Great literature has the power to start movements, right social wrongs, connect us all, and shift the very course of our human history.
But a good book can also have the much more immediate effect of simply making you a better person. The special magic that’s bound in the pages of all those books you’ve always meant to read lies in their unique ability to enlighten.
Good fiction’s most potent power is that of empathy: When we glimpse into the minds of others and their lived experiences, real or fictional, it forces us to escape the confines of our own inner lives and ask what it’s like to walk a mile in another’s shoes. Combine this with the intellectual provocation of a good memoir, historical treatise, or self-help book, and your reading list can set both heart and mind on the path to personal enlightenment.
If you’re looking for the spark to ignite your own inner empath and learn more about the people around you and the world you share with them, head to a beautiful library near you, pick up one of these seven titles, and get started.
Books to Make You a Better Person
Letters from Burma, Aung Yan Suu Kyi
Aung Yan Suu Kyi is the embodiment of how good people can change a community, a country, and the entire world. In her Letters from Burma, the Nobel laureate and 15-year political prisoner sheds light on not only her country’s struggle for democracy but also the beauty of the land and its people. These letters will take you on a tumultuous ride through recent history; and despite plunging at times into dark depths of systemic repression and personal struggle, it leaves the reader with a burning sense of optimism for not only the Burmese people but for humanity.
To Kill a Mockingbird, Harper Lee
To Kill a Mockingbird will make you grin, giggle, sigh, and cry as you experience life in 1930s Alabama through the innocent eyes of a young girl growing up in a world laden with moral challenges. Few characters in all of literature have been such inspiring beacons of morality as Atticus Finch, the shining light guiding daughter Scout, and the rest of Maycomb to treat others with compassion in the midst of the struggles of coming of age in an unjust world.
The Yoga Sutras of Patanjali
Being a better person starts with finding harmony within oneself. Not only can yoga and meditation help bring us in balance, but when approached philosophically, it can help us cultivate ahimsa, the nonviolent coexistence with other living beings that is at the core of the yogic traditions. For yogis, thinkers, and the culturally curious, Patanjali’s Sutras offer a chance to delve into not only Classical India and its mythology, but a focus on balance between mind and body that will help you meet others with calm acceptance.
Orientalism, Edward Said
Chances are if you were never an English major sitting in a Literary Theory class, this treatise on “the Other” hasn’t made its way onto your to-read list yet. Orientalism is an academic yet practical survey of how myths from medieval literature all the way up to Disney movies have been used to romanticize, marginalize, and ultimately dehumanize the peoples on Europe’s periphery and particularly the Arab world. Orientalism teaches the curious reader ultimately how to view others from unfamiliar cultures first as fellow human beings, expanding your empathetic abilities to cover the entire globe.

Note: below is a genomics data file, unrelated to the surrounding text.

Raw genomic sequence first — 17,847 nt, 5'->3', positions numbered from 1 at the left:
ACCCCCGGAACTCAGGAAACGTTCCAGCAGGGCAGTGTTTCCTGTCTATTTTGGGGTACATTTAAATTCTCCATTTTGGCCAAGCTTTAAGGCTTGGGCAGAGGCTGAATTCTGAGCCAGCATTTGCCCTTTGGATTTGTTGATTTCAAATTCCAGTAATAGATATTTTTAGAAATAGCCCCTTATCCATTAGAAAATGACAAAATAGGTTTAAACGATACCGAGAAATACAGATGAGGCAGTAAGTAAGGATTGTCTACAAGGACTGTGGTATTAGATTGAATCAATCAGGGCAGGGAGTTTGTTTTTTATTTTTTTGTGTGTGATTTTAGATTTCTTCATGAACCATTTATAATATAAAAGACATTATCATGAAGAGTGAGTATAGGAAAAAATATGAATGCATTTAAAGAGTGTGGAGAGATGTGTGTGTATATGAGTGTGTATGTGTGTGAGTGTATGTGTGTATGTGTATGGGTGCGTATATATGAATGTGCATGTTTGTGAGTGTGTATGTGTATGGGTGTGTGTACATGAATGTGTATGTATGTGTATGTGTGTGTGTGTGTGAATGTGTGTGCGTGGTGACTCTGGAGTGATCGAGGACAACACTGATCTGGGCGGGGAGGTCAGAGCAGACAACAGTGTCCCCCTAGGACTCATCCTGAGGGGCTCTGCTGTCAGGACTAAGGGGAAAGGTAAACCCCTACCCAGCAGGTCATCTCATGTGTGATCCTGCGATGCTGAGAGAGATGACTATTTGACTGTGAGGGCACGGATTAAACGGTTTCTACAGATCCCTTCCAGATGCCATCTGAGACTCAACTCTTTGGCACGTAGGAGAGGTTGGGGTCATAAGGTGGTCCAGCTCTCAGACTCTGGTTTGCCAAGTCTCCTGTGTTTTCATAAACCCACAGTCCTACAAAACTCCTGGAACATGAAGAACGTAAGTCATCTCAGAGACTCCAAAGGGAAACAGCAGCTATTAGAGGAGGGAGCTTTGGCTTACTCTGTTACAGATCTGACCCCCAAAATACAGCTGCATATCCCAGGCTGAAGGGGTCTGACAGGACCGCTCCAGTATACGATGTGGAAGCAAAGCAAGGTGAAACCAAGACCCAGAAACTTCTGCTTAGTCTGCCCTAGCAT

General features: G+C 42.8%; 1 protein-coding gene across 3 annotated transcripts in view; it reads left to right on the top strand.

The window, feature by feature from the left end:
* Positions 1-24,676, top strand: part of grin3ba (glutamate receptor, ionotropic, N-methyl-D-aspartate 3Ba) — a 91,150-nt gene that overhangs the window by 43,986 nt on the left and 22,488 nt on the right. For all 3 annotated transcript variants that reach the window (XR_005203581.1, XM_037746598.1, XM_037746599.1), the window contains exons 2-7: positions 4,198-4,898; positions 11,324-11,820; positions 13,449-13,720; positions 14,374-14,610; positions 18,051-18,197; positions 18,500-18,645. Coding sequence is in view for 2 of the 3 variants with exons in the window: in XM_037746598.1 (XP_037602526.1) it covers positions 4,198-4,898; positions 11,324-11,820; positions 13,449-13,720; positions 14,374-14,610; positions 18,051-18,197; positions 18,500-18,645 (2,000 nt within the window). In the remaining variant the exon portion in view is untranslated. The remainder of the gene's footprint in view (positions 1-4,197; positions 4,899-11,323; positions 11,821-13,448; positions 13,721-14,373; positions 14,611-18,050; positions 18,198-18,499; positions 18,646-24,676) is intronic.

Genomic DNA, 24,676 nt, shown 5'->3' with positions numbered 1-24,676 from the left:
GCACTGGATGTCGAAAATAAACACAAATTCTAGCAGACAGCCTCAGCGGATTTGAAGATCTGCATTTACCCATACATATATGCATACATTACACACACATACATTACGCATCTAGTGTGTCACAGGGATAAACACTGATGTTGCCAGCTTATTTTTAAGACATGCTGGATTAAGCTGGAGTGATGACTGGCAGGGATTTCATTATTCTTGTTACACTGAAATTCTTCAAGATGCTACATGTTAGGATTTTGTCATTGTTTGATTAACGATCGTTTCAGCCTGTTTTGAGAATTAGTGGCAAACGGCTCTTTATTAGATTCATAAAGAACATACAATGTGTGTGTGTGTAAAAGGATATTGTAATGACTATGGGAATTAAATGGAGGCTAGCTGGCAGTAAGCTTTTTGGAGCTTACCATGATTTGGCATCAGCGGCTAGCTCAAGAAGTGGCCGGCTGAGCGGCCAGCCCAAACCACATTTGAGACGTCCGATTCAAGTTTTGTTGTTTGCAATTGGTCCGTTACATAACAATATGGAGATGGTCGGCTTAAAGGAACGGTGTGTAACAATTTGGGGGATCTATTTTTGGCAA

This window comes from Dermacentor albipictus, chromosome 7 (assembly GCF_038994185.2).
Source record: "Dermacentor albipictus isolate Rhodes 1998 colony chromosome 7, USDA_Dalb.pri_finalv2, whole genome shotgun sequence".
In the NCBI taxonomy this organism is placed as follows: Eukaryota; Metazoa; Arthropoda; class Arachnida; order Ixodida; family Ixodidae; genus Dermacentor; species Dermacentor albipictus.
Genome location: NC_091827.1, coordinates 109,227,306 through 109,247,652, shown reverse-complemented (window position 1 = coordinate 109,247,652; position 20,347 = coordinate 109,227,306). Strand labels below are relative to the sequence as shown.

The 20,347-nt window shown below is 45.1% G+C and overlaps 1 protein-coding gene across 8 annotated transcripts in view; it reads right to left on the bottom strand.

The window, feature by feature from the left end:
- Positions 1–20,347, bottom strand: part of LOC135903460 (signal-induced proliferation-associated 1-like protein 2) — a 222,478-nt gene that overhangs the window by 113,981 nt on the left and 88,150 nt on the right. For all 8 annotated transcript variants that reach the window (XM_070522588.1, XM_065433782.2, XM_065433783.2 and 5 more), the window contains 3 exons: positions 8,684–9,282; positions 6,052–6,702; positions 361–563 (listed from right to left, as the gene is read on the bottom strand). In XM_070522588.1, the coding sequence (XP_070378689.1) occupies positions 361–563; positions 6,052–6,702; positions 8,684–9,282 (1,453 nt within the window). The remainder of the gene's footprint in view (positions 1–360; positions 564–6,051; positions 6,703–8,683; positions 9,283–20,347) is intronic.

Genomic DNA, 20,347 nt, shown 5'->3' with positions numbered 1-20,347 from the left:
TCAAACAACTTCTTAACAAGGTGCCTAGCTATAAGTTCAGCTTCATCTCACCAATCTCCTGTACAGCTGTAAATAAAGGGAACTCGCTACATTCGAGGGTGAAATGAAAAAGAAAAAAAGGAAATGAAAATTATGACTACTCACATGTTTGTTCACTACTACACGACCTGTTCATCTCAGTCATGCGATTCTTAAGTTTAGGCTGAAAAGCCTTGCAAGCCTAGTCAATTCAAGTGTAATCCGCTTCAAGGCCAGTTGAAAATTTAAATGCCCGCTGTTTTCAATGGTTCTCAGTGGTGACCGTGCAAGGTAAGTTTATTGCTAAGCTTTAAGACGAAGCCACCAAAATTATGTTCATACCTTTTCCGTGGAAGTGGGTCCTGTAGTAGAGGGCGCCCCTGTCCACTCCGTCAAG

The Seven Habits of Highly Effective People, Stephen Covey
Since its first appearance in 1989, it’s been a classic of the self-help genre; and there’s a reason it’ll keep popping up on lists like this one for years to come. Covey’s 7 Habits is one of the most practical and down-to-earth guides to, in short, being a better person. The distinctions between “principles” and “values” elaborated in the book will help you follow its path from independence to interdependence and beyond, making you not only a better person in and of yourself, but a better and more capable member of society.
The Harry Potter series, J. K. Rowling
The most successful instant classic of our time, Harry Potter and the magical world he inhabits are so much more than just young adult literature. Studies have shown that Harry Potter and other books that adopt its same adolescent innocence can help readers become more compassionate and tolerant, drawing on some of the title character’s own disadvantaged background to gain perspective on the lives of others they may otherwise be quick to judge. Add it to your reading list for a dose of juvenile compassion and openness.
Reason for Hope: A Spiritual Journey, Jane Goodall
If her earlier works allowed us to reflect on our humanity and how it relates to nature, Jane Goodall’s memoir Reason for Hope goes a step further in its exploration of what that all means for our place in the universe. Goodall’s pensively passionate reflections on years spent living in community with chimpanzees have provoked questions about science, emotion, spirituality, and the future; and the honest and open personal journey that the author shares in her memoir will inspire you to ponder your own role in coexisting in our world and making it a better place.